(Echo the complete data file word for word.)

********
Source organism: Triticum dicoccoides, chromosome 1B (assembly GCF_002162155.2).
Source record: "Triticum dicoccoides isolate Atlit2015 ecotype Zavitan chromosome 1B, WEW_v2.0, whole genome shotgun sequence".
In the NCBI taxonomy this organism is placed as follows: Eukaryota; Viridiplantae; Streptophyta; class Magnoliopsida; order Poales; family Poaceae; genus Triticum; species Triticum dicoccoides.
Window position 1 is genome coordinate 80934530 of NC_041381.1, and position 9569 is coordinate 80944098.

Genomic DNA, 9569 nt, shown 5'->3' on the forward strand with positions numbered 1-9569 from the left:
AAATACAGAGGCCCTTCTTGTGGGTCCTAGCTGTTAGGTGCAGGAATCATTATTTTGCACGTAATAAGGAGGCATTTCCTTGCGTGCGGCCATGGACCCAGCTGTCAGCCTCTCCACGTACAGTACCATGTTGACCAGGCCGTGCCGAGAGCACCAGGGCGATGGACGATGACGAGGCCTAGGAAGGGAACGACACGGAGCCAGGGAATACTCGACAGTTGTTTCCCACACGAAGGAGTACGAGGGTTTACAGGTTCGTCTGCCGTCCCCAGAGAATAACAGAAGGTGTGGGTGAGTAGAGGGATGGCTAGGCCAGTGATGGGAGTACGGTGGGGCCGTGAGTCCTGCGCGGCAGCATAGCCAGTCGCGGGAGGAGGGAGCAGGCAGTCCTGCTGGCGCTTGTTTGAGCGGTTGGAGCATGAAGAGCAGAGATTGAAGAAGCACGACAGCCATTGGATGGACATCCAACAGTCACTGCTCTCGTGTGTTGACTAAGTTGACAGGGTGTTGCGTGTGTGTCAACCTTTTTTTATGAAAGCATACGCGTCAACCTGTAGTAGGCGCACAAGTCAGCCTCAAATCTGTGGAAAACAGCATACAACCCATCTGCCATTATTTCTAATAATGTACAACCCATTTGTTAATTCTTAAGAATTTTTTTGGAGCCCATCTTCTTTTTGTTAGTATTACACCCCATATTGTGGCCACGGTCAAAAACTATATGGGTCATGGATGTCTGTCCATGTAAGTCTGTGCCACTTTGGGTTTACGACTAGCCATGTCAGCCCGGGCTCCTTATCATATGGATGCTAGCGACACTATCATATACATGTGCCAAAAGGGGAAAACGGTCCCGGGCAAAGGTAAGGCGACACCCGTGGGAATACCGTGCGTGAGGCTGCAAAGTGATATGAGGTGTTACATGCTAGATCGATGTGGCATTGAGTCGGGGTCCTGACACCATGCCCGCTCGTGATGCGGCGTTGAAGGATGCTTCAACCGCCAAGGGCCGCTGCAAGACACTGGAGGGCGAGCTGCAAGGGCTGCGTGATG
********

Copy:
Source organism: Triticum dicoccoides, chromosome 1B (assembly GCF_002162155.2).
Source record: "Triticum dicoccoides isolate Atlit2015 ecotype Zavitan chromosome 1B, WEW_v2.0, whole genome shotgun sequence".
In the NCBI taxonomy this organism is placed as follows: Eukaryota; Viridiplantae; Streptophyta; class Magnoliopsida; order Poales; family Poaceae; genus Triticum; species Triticum dicoccoides.
Window position 1 is genome coordinate 80934530 of NC_041381.1, and position 9569 is coordinate 80944098.

Genomic DNA, 9569 nt, shown 5'->3' on the forward strand with positions numbered 1-9569 from the left:
AAATACAGAGGCCCTTCTTGTGGGTCCTAGCTGTTAGGTGCAGGAATCATTATTTTGCACGTAATAAGGAGGCATTTCCTTGCGTGCGGCCATGGACCCAGCTGTCAGCCTCTCCACGTACAGTACCATGTTGACCAGGCCGTGCCGAGAGCACCAGGGCGATGGACGATGACGAGGCCTAGGAAGGGAACGACACGGAGCCAGGGAATACTCGACAGTTGTTTCCCACACGAAGGAGTACGAGGGTTTACAGGTTCGTCTGCCGTCCCCAGAGAATAACAGAAGGTGTGGGTGAGTAGAGGGATGGCTAGGCCAGTGATGGGAGTACGGTGGGGCCGTGAGTCCTGCGCGGCAGCATAGCCAGTCGCGGGAGGAGGGAGCAGGCAGTCCTGCTGGCGCTTGTTTGAGCGGTTGGAGCATGAAGAGCAGAGATTGAAGAAGCACGACAGCCATTGGATGGACATCCAACAGTCACTGCTCTCGTGTGTTGACTAAGTTGACAGGGTGTTGCGTGTGTGTCAACCTTTTTTTATGAAAGCATACGCGTCAACCTGTAGTAGGCGCACAAGTCAGCCTCAAATCTGTGGAAAACAGCATACAACCCATCTGCCATTATTTCTAATAATGTACAACCCATTTGTTAATTCTTAAGAATTTTTTTGGAGCCCATCTTCTTTTTGTTAGTATTACACCCCATATTGTGGCCACGGTCAAAAACTATATGGGTCATGGATGTCTGTCCATGTAAGTCTGTGCCACTTTGGGTTTACGACTAGCCATGTCAGCCCGGGCTCCTTATCATATGGATGCTAGCGACACTATCATATACATGTGCCAAAAGGGGAAAACGGTCCCGGGCAAAGGTAAGGCGACACCCGTGGGAATACCGTGCGTGAGGCTGCAAAGTGATATGAGGTGTTACATGCTAGATCGATGTGGCATTGAGTCGGGGTCCTGACACCATGCCCGCTCGTGATGCGGCGTTGAAGGATGCTTCAACCGCCAAGGGCCGCTGCAAGACACTGGAGGGCGAGCTGCAAGGGCTGCGTGATG